Sometimes you can help communities do good while you sip an espresso. In Portland, it’s easy to find cafes committed to diversity and equity work, like offering language training to immigrants or advocating for Native American communities. Others stand out because they source ingredients with specific cultures in mind, like single-origin Vietnamese coffee beans, which help those countries support sustainable products. Here are some of our favorite globally inspired and advocacy-focused cafes to visit so you can do good while sipping your boba.
Coffee and Tea From Around the World
Those who enjoy Vietnamese coffee won’t want to miss Portland Cà Phê. Founder and longtime barista Kim Dam sources the cafe’s arabica and robusta beans exclusively from the central highlands of Vietnam and roasts them in Portland. Choose from four house coffee blends for your cappuccino or try rotating Vietnamese drinks, like cà phê muối (salted coffee) and cà phê sữa đá (iced coffee with condensed milk). Both the Southeast and Northeast Portland locations also carry lattes with house-made ube syrup and cheese foam — a mixture of whipped cream, cream cheese and a dash of sea salt. Pair your drink with a banh mi sandwich or mochi-like rice-flour doughnuts.
Located in a historic building in the Northwest Portland industrial district, Electrica is a partnership between Angel Medina, founder of the República family of Mexican restaurants, and Japanese tea aficionado Seiji Nanbu. Both coffee people and tea people will find something they love at this stylish mash-up cafe, thanks to coffee blends from sister business Reforma Coffee Roasters. One unique creation is the nutty, full-bodied Saikyo latte with sweet white miso and caramel, topped with sesame sugar. Take yours dairy-free with oat milk at no extra charge.
Stop by Tōv Coffee in Southeast Portland — a cute cafe that has a second seasonal location in a double-decker bus down the street from its brick and mortar — for Egyptian and Turkish coffee. Owner Joe Nazir mixes up delicious drinks and adds his own flair with combos like the Mucho Caliente, a dark-chocolate mocha with aji panca chili sauce. The seating area is beautifully done in Middle Eastern decor — sit and enjoy traditional Egyptian coffee service and pastries.
Representation and Inclusivity in Cafe Spaces
In Portland’s Cully neighborhood, Bison Coffeehouse is an Indigenous-owned, family-operated coffee shop dedicated to fostering community and showcasing local and Native products. Sip on blends from Indigenous coffee roasters from around the country. The namesake bison is a symbol of resilience to the Shoshone-Bannock Tribe and also represents owner Loretta Guzman’s steadfast commitment to advocacy work with organizations like Buffalo Field Campaign and Future Generations Collaborative.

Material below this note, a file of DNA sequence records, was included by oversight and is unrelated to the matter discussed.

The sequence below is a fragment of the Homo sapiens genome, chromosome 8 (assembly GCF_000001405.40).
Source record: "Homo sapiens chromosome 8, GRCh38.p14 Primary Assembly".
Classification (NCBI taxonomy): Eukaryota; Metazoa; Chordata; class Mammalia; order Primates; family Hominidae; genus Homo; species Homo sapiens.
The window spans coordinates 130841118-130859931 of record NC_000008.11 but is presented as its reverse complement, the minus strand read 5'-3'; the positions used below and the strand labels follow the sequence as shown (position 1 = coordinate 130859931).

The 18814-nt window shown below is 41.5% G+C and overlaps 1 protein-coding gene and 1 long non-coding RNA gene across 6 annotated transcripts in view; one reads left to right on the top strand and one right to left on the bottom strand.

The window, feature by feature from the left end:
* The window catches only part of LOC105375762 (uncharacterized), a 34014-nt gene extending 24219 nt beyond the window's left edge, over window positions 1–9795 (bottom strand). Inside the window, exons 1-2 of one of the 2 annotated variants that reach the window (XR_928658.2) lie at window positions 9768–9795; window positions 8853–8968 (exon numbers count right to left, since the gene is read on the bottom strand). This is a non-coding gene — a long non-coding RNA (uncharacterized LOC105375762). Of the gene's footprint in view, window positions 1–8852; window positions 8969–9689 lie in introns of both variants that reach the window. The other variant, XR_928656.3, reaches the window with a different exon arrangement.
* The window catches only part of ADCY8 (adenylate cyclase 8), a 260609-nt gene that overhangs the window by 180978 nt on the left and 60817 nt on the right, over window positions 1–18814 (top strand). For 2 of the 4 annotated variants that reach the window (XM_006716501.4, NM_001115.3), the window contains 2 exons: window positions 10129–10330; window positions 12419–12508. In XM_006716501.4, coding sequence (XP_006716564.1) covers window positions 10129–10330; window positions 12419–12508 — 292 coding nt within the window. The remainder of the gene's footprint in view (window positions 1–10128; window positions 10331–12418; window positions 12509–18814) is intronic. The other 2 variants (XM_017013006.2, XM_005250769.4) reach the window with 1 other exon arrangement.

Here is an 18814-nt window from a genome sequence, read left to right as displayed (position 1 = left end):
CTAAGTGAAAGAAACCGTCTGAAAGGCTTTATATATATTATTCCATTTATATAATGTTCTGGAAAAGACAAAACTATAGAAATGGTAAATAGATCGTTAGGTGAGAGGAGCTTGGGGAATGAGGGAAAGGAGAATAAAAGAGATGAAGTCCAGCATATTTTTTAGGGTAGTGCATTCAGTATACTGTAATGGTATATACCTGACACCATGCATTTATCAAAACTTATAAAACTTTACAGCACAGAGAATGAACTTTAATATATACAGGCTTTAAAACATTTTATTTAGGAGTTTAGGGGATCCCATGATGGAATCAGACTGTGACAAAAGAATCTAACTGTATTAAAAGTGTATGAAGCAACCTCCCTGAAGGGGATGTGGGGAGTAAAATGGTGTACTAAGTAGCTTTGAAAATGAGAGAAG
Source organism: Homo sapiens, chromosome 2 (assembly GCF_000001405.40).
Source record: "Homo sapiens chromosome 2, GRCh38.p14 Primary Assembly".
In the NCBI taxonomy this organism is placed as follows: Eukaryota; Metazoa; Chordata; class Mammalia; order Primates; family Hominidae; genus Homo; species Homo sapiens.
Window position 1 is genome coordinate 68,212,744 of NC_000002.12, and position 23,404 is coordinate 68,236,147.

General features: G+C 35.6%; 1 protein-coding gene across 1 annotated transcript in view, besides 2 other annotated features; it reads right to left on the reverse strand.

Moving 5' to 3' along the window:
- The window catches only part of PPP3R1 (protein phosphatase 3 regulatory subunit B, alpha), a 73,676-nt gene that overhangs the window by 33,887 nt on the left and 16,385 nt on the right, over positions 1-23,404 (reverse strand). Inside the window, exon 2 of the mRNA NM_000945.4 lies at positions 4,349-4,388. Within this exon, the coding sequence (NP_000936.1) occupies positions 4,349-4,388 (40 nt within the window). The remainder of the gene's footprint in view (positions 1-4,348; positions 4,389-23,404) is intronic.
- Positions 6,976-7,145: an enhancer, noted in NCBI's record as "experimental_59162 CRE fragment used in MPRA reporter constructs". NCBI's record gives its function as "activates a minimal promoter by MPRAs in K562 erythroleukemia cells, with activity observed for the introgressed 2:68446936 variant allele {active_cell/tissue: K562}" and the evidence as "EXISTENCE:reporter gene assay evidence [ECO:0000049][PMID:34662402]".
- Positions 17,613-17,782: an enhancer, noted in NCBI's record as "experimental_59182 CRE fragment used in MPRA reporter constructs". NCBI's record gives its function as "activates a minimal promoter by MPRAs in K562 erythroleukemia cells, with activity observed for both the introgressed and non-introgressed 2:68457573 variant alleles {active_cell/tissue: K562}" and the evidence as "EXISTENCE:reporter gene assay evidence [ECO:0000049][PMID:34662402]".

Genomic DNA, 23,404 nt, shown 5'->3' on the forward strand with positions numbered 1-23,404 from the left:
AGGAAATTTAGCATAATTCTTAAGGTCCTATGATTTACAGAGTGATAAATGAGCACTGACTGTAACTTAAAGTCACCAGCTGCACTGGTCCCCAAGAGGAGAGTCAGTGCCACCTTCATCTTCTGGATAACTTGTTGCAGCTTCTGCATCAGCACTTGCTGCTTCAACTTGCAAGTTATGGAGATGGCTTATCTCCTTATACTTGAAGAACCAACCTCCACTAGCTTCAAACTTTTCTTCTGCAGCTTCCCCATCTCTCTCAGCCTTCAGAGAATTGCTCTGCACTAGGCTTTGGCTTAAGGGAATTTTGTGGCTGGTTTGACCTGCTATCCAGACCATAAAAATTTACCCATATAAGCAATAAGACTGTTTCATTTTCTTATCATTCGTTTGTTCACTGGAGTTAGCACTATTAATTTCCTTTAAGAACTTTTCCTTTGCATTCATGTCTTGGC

In downtown Portland, you’ll find Black-owned and sneaker-themed Deadstock Coffee. Founder Ian Williams, a former footwear developer at Nike and part of a collective that won a James Beard media award in 2023, displays his love of sneakers as part of the decor. There’s no formal drink menu — rely on the classics or ask the staff for suggestions. Steamed-milk drinks, like the chocolaty mocha, come with sneaker latte art. While you’re there, pick up a bag of Fresh Prince single-origin Ethiopian coffee beans or a “Coffee Should Be Dope” T-shirt.
With a vibe somewhere between a coffee shop and a queer bar, Either/Or is a neighborhood favorite to grab Tanglewood chai lattes and breakfast sandwiches by day and cocktails and burgers by night in Northeast Portland. The menu also includes dishes like fried rice and wonton soup, similar to those that owner Ro Tam ate during her childhood at her family’s Chinese restaurant. Tam has created an inclusive, safe space where Portland’s LGBTQ+ community can gather for Queer Soup Nights to fundraise for nonprofit organizations, as well as Pride events and queer karaoke nights.
Coffee Shops Advocating for Their Communities
At East Portland’s Blackburn Center, Jubilee Hall empowers immigrants and refugees with job skills and English-language training in a coffee-shop setting. The nonprofit’s mission is based on founder Sam Khaute’s personal experiences: When he first arrived in the U.S. from India, he found it challenging to find a job. Today Khaute helps others get their foot in the door. Enjoy Cafe Diaspora drip coffee and Desi Chai with rose syrup with breakfast sandwiches, or support the mission with a donation.
If you’re headed east from Portland, check out AntFarm Cafe and Bakery — located about 30 miles southeast in Sandy — which supports at-risk youth in the area through life-changing programs, offering alcohol and drug prevention and educational services. Students learn valuable vocational skills with the help of adult mentors and tutors. Learn more about AntFarm’s work by dropping by for a macchiato with a sourdough Belgian waffle with whipped cream or one of their fresh salads and rotating soups.